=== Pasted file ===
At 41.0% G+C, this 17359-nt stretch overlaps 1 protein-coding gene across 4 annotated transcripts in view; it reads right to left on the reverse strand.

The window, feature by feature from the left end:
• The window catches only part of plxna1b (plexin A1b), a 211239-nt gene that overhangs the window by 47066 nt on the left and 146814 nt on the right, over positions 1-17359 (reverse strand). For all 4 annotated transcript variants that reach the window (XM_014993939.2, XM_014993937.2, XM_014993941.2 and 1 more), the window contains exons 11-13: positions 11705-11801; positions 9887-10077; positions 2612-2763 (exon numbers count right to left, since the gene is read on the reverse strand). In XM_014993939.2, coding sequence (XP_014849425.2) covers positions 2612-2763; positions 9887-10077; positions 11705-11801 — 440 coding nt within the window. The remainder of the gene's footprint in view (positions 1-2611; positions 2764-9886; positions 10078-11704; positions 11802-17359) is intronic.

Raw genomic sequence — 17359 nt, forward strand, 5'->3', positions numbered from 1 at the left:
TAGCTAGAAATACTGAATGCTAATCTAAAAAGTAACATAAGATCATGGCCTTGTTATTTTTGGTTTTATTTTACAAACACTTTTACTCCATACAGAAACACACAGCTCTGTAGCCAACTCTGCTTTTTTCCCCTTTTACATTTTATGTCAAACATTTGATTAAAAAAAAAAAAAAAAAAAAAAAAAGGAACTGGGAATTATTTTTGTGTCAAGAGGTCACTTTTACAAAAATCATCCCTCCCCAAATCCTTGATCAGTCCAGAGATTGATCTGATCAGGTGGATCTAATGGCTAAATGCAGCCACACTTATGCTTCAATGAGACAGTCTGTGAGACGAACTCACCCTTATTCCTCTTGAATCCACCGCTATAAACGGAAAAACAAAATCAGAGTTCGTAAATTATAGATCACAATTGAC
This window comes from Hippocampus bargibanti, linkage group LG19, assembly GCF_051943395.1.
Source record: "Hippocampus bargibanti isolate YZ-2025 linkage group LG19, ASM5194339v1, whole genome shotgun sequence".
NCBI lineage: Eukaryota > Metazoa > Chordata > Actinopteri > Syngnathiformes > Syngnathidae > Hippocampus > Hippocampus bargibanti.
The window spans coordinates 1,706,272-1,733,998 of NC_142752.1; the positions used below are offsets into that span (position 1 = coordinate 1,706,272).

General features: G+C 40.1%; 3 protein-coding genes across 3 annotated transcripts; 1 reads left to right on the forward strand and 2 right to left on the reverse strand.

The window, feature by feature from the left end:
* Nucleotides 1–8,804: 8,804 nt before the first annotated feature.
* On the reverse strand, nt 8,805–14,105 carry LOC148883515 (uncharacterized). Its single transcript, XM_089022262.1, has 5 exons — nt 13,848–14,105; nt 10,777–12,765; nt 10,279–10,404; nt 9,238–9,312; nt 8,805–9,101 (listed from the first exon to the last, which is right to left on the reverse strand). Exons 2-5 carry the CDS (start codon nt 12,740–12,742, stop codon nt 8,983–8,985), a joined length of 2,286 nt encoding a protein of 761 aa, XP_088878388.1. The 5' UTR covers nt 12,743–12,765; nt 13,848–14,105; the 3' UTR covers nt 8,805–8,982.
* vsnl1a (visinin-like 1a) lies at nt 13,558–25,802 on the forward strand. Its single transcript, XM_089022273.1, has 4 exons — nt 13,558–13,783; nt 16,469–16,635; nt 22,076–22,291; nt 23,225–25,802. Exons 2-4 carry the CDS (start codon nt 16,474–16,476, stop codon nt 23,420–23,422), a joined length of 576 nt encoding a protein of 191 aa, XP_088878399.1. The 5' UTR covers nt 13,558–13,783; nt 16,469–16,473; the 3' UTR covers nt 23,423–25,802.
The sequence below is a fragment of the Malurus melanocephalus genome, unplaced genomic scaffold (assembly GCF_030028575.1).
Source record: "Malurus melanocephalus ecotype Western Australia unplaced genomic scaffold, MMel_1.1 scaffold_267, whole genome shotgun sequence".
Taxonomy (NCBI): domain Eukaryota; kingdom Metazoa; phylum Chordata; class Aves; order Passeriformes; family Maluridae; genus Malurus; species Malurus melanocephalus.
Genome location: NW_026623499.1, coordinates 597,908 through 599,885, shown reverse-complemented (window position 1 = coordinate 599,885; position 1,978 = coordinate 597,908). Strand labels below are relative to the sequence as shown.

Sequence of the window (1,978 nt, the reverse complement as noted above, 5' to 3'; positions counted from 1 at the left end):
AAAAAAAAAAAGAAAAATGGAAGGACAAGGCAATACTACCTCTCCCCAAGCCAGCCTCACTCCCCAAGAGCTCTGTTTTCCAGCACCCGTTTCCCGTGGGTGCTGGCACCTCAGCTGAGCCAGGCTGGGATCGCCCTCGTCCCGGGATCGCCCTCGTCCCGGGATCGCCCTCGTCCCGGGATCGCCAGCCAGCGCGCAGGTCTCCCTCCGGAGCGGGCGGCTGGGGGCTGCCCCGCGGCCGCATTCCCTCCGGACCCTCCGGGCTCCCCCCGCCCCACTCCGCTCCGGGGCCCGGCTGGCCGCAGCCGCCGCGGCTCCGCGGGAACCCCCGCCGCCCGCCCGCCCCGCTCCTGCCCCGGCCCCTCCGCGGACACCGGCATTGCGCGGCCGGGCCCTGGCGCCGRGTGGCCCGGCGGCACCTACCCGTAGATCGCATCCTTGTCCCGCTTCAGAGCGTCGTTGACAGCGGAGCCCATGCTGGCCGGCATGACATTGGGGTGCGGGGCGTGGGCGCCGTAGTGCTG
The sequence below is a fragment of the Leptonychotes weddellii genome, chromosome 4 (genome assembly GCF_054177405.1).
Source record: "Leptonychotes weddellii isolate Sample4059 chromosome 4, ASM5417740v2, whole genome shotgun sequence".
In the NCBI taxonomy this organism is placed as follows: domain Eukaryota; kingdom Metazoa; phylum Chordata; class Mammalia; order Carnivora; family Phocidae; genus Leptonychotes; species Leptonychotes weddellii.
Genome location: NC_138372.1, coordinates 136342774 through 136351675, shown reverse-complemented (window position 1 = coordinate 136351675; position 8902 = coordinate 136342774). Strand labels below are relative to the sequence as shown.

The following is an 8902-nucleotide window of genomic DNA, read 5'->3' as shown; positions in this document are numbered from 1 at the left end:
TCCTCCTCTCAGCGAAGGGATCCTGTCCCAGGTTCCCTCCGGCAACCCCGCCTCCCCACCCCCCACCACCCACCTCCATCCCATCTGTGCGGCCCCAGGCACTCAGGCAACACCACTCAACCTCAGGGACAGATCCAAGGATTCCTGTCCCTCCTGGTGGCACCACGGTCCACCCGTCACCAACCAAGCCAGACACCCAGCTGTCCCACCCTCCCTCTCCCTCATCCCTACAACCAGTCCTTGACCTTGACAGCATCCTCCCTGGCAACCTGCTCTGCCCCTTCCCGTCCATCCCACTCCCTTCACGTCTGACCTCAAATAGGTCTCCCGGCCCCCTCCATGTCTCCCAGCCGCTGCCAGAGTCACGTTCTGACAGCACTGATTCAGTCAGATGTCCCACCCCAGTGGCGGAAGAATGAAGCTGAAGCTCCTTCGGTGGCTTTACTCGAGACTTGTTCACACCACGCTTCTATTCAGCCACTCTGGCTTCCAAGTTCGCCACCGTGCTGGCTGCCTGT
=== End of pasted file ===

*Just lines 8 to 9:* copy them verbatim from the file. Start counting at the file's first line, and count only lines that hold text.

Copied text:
NCBI lineage: Eukaryota > Metazoa > Chordata > Actinopteri > Syngnathiformes > Syngnathidae > Hippocampus > Hippocampus bargibanti.
The window spans coordinates 1,706,272-1,733,998 of NC_142752.1; the positions used below are offsets into that span (position 1 = coordinate 1,706,272).